Salt is a remarkable whale and she is likely the most famous humpback whale in the world. She was one of the first humpbacks to be identified back in 1975 when researchers began recognizing and cataloging individuals and the first to receive a name. We know that she's at least 47 years old and we have seen her family tree expand to 15 children, 17 grandchildren, and 3 great-grandchildren.
Studying Salt has taught us much of what we know about humpback whales, and few know her better than Regina Asmutis-Silvia who heads up our team in the US. Being based in Plymouth, Massachusetts they are fortunate to be able to head out to sea during the summer months to study Salt or the other members of her population first hand.
Salt isn't just a great teacher - she also helps to keep you alive! Whales are like ocean gardeners, keeping the marine environment healthy, circulating nutrients, locking away carbon and fertilizing tiny plant-like organisms called phytoplankton. These phytoplankton capture around the same amount of carbon dioxide every year as 148 billion trees!
In this short video, my colleagues Regina and Sabrina explain this through an imagined conversation with Salt about her vital climate role.
I asked Regina a few questions about this very special whale:
Why are Salt and her family so important for the ocean and how do they contribute to climate protection?
Salt and her huge family play an integral role in the health of the ocean and our planet. Salt helps give you every other breath you take, fights climate change, and sustains fish populations. She has a very busy and important role in all of our lives!
What is so special about Salt?
Salt provides a window into the secret lives of whales. For more than 40 years she has helped us understand the lives and cultures of humpback whales, as well as the threats they face. Salt was one of the first whales to be identified in the Gulf of Maine where they come to feed and in the Caribbean where they breed, helping us understand their migration patterns. Her DNA helped researchers develop techniques to learn the age of individual whales.
As a mother, grandmother, and great grandmother, she is giving us insights into how often and how long females can reproduce and the important role they play as matriarchs. Salt also showed us that whales can form friendships. She likes to hang out with specific adult females, especially when she is pregnant.
Perhaps most interesting is what she is helping us learn about whale culture. Salt forms bubble nets and bubble clouds when she feeds. These bubbles trap and school the fish to give her more of a mouthful. However, her granddaughter is a kick feeder. Kick feeders kick the water surface first, then form bubble clouds to startle and then school their fish. Salt did not pass this feeding technique down to her daughter and granddaughter which means it is a behavior that is learned from friends – what scientists call ‘culturally transmitted’.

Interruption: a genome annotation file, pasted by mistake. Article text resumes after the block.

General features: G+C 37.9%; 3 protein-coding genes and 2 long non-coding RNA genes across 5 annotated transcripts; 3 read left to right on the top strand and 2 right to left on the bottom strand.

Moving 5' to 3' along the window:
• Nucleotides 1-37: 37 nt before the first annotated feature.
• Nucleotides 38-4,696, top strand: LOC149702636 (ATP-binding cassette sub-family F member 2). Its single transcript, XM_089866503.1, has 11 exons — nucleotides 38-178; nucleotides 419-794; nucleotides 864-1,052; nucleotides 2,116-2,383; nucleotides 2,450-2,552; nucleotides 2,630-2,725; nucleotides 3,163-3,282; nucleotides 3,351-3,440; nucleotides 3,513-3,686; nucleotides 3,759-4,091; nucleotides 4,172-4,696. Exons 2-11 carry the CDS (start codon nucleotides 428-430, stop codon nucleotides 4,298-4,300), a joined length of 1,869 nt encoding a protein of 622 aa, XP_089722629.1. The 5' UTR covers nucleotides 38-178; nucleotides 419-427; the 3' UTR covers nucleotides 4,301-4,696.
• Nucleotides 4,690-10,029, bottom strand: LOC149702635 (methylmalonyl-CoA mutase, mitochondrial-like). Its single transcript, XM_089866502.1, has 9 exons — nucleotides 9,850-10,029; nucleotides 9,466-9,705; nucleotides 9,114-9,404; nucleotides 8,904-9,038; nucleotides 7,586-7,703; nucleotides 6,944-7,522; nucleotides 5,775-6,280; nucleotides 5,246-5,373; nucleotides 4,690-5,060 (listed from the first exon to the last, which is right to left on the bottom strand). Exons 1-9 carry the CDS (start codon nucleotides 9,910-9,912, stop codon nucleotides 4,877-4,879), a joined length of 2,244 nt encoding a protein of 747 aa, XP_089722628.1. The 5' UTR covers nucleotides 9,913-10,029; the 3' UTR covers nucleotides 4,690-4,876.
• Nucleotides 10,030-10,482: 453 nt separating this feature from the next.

What is WDC doing to protect Salt?
Salt feeds, travels, and rests in busy places so she faces the risk of becoming entangled in fishing gear or getting struck by a passing vessel. Resting is not always easy in areas where noisy boats and ships pass by on a regular basis. Here at WDC North America, we’re working to reduce these threats for Salt and her friends and family. We are working with fishers, scientists and state and federal agencies to ensure that fishing techniques are safer for whales.
We also helped to implement a rule that requires ships to slow down in high risk areas along the east coast and we have recently petitioned the US government to ask them to increase protection from vessel strikes. Through our Whale SENSE outreach project, we are working with commercial whale watch companies ensuring that they are operating safely around whales like Salt, and we are working to ensure that offshore wind projects are not only good for the environment, but also safe for whales in the areas in which they are being built.
As a researcher, what is your relationship with Salt?
She was one of the first whales I could identify as an individual. Her huge white dorsal fin was easy to spot through binoculars. She didn’t just teach me how to identify individual whales, but why it was important to tell them apart. Knowing her helped me learn about calving intervals (how often a mom has a baby), behavior (I noticed that if she was in a big feeding group she was always the leader as the first one to dive and the first to surface through the bubble net), and most importantly that there is always something to learn. I had been watching her for more than 10 years before I realized she had a lobe in the roof of her mouth that was unique to her. Now I can pick her out of a crowd with her mouth open! She is a good mom, a focused leader, and a loyal friend.
What's the most fascinating thing about humpback whales?
To me, the most fascinating thing about whales is what we still don’t know about them. The more I learn about them the more I realize how little we really know. For example, when I was an intern, I was told that humpback males only sing in the breeding area but we now know they sing throughout their range. I love that they still have so much to teach us.